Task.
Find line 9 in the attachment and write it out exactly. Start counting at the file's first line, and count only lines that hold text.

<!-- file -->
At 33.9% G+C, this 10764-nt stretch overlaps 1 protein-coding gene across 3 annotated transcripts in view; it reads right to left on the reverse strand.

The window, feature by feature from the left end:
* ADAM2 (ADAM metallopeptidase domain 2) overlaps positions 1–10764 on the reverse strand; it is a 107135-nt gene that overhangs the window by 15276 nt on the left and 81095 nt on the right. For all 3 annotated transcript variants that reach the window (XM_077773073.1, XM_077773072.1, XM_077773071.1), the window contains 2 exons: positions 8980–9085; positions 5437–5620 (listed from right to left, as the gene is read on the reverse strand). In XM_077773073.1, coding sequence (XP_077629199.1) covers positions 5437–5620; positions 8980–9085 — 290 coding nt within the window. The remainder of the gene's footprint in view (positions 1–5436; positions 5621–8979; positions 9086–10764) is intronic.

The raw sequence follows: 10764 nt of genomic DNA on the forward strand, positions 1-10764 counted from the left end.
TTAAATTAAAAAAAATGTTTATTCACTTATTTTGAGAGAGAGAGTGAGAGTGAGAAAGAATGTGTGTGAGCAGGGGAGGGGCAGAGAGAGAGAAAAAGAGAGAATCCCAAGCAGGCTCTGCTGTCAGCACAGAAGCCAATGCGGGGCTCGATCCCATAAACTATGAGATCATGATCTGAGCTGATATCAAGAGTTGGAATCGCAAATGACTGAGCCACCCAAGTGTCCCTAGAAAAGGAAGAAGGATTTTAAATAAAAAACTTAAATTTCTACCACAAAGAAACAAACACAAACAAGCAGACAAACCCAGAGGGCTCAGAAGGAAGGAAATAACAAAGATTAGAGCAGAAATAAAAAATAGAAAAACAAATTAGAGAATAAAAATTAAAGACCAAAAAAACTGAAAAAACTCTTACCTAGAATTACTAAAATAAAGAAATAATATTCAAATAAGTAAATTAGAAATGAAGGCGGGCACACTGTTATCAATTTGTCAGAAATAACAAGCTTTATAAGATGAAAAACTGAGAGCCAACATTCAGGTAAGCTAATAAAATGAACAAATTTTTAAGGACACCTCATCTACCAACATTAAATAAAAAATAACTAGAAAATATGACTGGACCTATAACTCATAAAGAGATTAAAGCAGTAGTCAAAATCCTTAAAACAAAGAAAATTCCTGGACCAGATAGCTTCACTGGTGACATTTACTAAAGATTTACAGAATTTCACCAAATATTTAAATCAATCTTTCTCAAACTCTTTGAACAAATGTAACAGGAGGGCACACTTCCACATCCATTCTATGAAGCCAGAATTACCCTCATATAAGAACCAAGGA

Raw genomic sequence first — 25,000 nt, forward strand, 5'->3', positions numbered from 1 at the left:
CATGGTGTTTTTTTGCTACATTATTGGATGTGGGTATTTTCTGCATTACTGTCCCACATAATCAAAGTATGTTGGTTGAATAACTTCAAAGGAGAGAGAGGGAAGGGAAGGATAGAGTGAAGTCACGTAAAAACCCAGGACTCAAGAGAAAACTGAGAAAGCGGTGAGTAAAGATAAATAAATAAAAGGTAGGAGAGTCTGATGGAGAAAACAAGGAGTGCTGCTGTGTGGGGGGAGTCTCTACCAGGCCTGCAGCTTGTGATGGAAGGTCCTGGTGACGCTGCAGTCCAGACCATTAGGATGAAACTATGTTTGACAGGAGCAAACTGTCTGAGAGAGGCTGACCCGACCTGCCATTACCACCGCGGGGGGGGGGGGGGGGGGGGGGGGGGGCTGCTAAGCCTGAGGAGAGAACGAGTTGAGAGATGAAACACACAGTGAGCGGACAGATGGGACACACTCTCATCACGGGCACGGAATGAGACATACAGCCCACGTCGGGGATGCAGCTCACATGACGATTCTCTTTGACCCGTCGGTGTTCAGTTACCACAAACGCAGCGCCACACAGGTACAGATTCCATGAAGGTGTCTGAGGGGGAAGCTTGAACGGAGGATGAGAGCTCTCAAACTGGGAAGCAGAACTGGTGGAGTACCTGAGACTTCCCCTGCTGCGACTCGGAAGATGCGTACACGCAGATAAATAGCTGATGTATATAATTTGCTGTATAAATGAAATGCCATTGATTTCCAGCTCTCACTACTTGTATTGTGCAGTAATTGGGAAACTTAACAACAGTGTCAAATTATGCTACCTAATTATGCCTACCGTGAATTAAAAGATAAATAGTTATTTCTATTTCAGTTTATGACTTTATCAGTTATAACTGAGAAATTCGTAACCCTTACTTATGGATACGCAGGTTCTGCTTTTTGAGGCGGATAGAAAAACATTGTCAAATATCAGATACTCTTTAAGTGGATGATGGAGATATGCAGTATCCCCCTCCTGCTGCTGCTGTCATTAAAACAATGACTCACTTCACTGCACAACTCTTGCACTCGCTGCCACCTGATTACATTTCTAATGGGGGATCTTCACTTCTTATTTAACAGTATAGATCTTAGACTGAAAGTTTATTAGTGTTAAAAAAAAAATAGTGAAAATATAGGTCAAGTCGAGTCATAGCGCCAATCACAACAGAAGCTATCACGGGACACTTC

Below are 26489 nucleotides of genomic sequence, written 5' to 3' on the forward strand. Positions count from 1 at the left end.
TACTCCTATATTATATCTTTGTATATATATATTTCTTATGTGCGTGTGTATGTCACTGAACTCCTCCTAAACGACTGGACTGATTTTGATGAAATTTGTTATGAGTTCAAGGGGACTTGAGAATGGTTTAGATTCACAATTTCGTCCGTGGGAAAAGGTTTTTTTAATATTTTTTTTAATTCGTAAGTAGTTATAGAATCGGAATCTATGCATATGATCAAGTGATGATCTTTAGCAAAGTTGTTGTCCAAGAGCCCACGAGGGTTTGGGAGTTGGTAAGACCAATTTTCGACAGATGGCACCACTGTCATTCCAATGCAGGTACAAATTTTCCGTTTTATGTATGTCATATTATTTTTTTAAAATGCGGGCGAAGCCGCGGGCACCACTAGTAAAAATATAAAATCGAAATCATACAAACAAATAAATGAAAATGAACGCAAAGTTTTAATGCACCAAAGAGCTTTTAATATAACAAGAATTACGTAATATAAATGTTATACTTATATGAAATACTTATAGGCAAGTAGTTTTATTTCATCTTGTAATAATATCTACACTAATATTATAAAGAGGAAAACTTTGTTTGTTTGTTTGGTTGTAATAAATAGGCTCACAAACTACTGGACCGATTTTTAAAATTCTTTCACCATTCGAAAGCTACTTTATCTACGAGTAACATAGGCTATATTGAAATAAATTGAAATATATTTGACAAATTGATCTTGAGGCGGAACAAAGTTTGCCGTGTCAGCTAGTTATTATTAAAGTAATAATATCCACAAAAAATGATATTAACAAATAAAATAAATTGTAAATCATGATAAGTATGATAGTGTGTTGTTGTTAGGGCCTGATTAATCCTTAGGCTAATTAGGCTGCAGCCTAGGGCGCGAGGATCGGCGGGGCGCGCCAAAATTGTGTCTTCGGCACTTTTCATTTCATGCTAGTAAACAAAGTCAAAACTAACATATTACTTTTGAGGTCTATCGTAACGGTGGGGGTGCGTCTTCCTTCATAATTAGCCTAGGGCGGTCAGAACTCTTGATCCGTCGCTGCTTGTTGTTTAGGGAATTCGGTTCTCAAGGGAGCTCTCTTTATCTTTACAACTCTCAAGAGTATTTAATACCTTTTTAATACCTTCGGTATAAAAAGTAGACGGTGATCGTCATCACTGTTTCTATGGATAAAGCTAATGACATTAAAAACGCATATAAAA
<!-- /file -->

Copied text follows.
TACTCCTATATTATATCTTTGTATATATATATTTCTTATGTGCGTGTGTATGTCACTGAACTCCTCCTAAACGACTGGACTGATTTTGATGAAATTTGTTATGAGTTCAAGGGGACTTGAGAATGGTTTAGATTCACAATTTCGTCCGTGGGAAAAGGTTTTTTTAATATTTTTTTTAATTCGTAAGTAGTTATAGAATCGGAATCTATGCATATGATCAAGTGATGATCTTTAGCAAAGTTGTTGTCCAAGAGCCCACGAGGGTTTGGGAGTTGGTAAGACCAATTTTCGACAGATGGCACCACTGTCATTCCAATGCAGGTACAAATTTTCCGTTTTATGTATGTCATATTATTTTTTTAAAATGCGGGCGAAGCCGCGGGCACCACTAGTAAAAATATAAAATCGAAATCATACAAACAAATAAATGAAAATGAACGCAAAGTTTTAATGCACCAAAGAGCTTTTAATATAACAAGAATTACGTAATATAAATGTTATACTTATATGAAATACTTATAGGCAAGTAGTTTTATTTCATCTTGTAATAATATCTACACTAATATTATAAAGAGGAAAACTTTGTTTGTTTGTTTGGTTGTAATAAATAGGCTCACAAACTACTGGACCGATTTTTAAAATTCTTTCACCATTCGAAAGCTACTTTATCTACGAGTAACATAGGCTATATTGAAATAAATTGAAATATATTTGACAAATTGATCTTGAGGCGGAACAAAGTTTGCCGTGTCAGCTAGTTATTATTAAAGTAATAATATCCACAAAAAATGATATTAACAAATAAAATAAATTGTAAATCATGATAAGTATGATAGTGTGTTGTTGTTAGGGCCTGATTAATCCTTAGGCTAATTAGGCTGCAGCCTAGGGCGCGAGGATCGGCGGGGCGCGCCAAAATTGTGTCTTCGGCACTTTTCATTTCATGCTAGTAAACAAAGTCAAAACTAACATATTACTTTTGAGGTCTATCGTAACGGTGGGGGTGCGTCTTCCTTCATAATTAGCCTAGGGCGGTCAGAACTCTTGATCCGTCGCTGCTTGTTGTTTAGGGAATTCGGTTCTCAAGGGAGCTCTCTTTATCTTTACAACTCTCAAGAGTATTTAATACCTTTTTAATACCTTCGGTATAAAAAGTAGACGGTGATCGTCATCACTGTTTCTATGGATAAAGCTAATGACATTAAAAACGCATATAAAA